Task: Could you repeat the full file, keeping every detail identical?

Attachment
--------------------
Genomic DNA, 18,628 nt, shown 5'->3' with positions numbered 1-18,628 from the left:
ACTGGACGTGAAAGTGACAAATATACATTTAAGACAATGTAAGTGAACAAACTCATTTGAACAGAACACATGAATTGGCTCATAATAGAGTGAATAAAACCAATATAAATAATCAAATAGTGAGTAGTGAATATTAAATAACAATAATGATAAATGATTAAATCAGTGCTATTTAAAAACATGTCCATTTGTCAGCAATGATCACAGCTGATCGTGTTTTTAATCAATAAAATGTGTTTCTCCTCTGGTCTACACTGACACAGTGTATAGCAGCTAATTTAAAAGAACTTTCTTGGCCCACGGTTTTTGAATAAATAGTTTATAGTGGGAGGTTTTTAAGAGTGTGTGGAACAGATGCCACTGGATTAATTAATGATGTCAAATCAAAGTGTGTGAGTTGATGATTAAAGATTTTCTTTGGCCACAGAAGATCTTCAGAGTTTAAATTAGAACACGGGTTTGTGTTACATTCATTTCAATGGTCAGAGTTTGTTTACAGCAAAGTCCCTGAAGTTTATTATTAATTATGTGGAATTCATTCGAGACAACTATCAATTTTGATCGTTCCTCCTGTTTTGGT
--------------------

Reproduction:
Genomic DNA, 18,628 nt, shown 5'->3' with positions numbered 1-18,628 from the left:
ACTGGACGTGAAAGTGACAAATATACATTTAAGACAATGTAAGTGAACAAACTCATTTGAACAGAACACATGAATTGGCTCATAATAGAGTGAATAAAACCAATATAAATAATCAAATAGTGAGTAGTGAATATTAAATAACAATAATGATAAATGATTAAATCAGTGCTATTTAAAAACATGTCCATTTGTCAGCAATGATCACAGCTGATCGTGTTTTTAATCAATAAAATGTGTTTCTCCTCTGGTCTACACTGACACAGTGTATAGCAGCTAATTTAAAAGAACTTTCTTGGCCCACGGTTTTTGAATAAATAGTTTATAGTGGGAGGTTTTTAAGAGTGTGTGGAACAGATGCCACTGGATTAATTAATGATGTCAAATCAAAGTGTGTGAGTTGATGATTAAAGATTTTCTTTGGCCACAGAAGATCTTCAGAGTTTAAATTAGAACACGGGTTTGTGTTACATTCATTTCAATGGTCAGAGTTTGTTTACAGCAAAGTCCCTGAAGTTTATTATTAATTATGTGGAATTCATTCGAGACAACTATCAATTTTGATCGTTCCTCCTGTTTTGGT